I don't believe I spend any more or less than time than average thinking about food on any given day (though I've met people who do), so it seems strange to me that some of my fondest childhood memories are memories in which food play a central role.
I remember one morning, as a child, after spending the night at a friend's place, going for breakfast at a local diner with the friend and his dad. Now, his dad was a bit more willing to indulge the psychotic whims of children than my own folks had been, and so, on this particular morning, he allowed me to fulfill one of my greatest childhood wishes -- having a cheeseburger for breakfast.
Cheeseburgers, for whatever reason, had reached an almost mythical status in my young head, and were the greatest treat that could be bestowed upon you for a meal. I had spent months, perhaps even years trying to convince my parents to let me eat a cheeseburger when we were out for breakfast, but they refused, time and time again.
So of course, I was expecting absolute bliss from dining on a cheeseburger at 10:00 a.m. Instead, I just got sort of nautious.
Our family didn't eat at McDonald's with any sort of regularity, and so when we did go, it was something to celebrate. You wanted to make an event out of it. Not long after the initial launch of McDonald's Chicken McNuggets, they became my meal of choice when visiting McDonald's. And of course, as my meal of choice, there was the Holy Grail of Chicken McNuggets.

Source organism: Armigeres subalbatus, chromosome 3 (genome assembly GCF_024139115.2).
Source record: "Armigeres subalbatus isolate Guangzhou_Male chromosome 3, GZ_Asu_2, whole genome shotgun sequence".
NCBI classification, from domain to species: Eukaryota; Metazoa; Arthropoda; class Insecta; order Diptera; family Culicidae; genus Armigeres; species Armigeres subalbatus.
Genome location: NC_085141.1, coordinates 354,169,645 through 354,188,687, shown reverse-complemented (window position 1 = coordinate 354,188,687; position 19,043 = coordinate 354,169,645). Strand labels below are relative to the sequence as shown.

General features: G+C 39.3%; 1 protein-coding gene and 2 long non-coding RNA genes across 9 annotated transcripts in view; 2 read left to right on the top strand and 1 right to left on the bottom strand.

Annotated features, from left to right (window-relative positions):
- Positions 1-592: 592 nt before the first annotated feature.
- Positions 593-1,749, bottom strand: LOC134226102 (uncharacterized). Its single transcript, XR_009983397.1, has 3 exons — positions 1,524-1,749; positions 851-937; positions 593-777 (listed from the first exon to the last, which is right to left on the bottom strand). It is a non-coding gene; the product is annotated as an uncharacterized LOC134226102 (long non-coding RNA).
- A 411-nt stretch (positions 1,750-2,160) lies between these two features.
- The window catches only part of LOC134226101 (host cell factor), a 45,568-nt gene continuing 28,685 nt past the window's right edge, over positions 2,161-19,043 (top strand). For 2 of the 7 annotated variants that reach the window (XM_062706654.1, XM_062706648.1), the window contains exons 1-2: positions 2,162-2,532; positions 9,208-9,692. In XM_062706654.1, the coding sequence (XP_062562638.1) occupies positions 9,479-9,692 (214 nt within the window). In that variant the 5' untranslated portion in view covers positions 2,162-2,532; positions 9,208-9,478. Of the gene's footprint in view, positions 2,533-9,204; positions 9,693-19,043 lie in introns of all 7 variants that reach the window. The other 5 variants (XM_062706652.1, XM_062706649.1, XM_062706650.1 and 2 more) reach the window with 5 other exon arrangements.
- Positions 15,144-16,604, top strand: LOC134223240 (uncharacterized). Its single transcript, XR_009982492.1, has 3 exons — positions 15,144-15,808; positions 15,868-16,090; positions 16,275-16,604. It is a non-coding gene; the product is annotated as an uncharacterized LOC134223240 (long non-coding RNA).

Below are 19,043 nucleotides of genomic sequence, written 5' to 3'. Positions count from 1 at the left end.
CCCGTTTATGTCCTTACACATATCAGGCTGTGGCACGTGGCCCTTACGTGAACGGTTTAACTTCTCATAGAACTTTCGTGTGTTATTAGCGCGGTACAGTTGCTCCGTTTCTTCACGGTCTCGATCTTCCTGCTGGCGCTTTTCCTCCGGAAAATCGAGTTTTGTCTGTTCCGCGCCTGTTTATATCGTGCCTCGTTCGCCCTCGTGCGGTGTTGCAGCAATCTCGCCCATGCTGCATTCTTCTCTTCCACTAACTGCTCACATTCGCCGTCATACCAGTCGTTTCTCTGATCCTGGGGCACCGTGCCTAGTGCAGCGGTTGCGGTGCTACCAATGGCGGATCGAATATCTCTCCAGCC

The 20-piece meal.
Much like the breakfast cheeseburger, all my requests for a 20-piece meal were refuesed by my parents for what felt like years (though it was probably only a handful of months -- childhood memory is funny that way) before they finally got tired of hearing my complaints and relented.
And what should have been a glorious moment of joy became, much like the breakfast cheeseburger incident, a moment of overconsumption and nausea.
The moral of the story: When parents say, "No," it isn't always because they're mean. Sometimes it's because they don't want you to throw up all over yourself, and them, and the nice people at the table next to you. Which isn't to say that I did, but I could have. You never know with food related things.
Which brings me, in a very offhand way, to the real point of this post.
McDonald's Hot Mustard sauce, for their Chicken McNuggets, is, apparently, no more.
According to the woman who took my order yesterday, McDonald's took a survey and discovered that more people preferred the Honey Mustard to the Hot Mustard, so the Hot Mustard was removed as an option.
And to those people who took that survey, and who inspired McDonald's to remove the Hot Mustard sauce from their menu, I want to say simply this: I hate you all.
Hot Mustard is all I've ever had on my McDonald's Chicken McNuggets, all I've ever wanted to have on my Chicken McNuggets. Now, in my adulthood, it has less to do with the taste -- though I still enjoyed that the last time I was lucky enough to have the hot mustard sauce -- and more to do with nostalgia. With reconnecting with the simpler times of your childhood.
And you people, you stupid Honey Mustard people, have destroyed all that.
Today we mourn the passing of Hot Mustard from the McDonald's menu, and while we hold no grudges against this newer, less nostalgic "Honey Mustard" -- for it is innocent of any food related crime, and is simply the unlikely replacement for a fondly remembered product -- we acknowledge that McDonald's will never be the same. And that I will likely never eat their Chicken McNuggets again.
Goodbye, dear, Hot Mustard. You will be missed.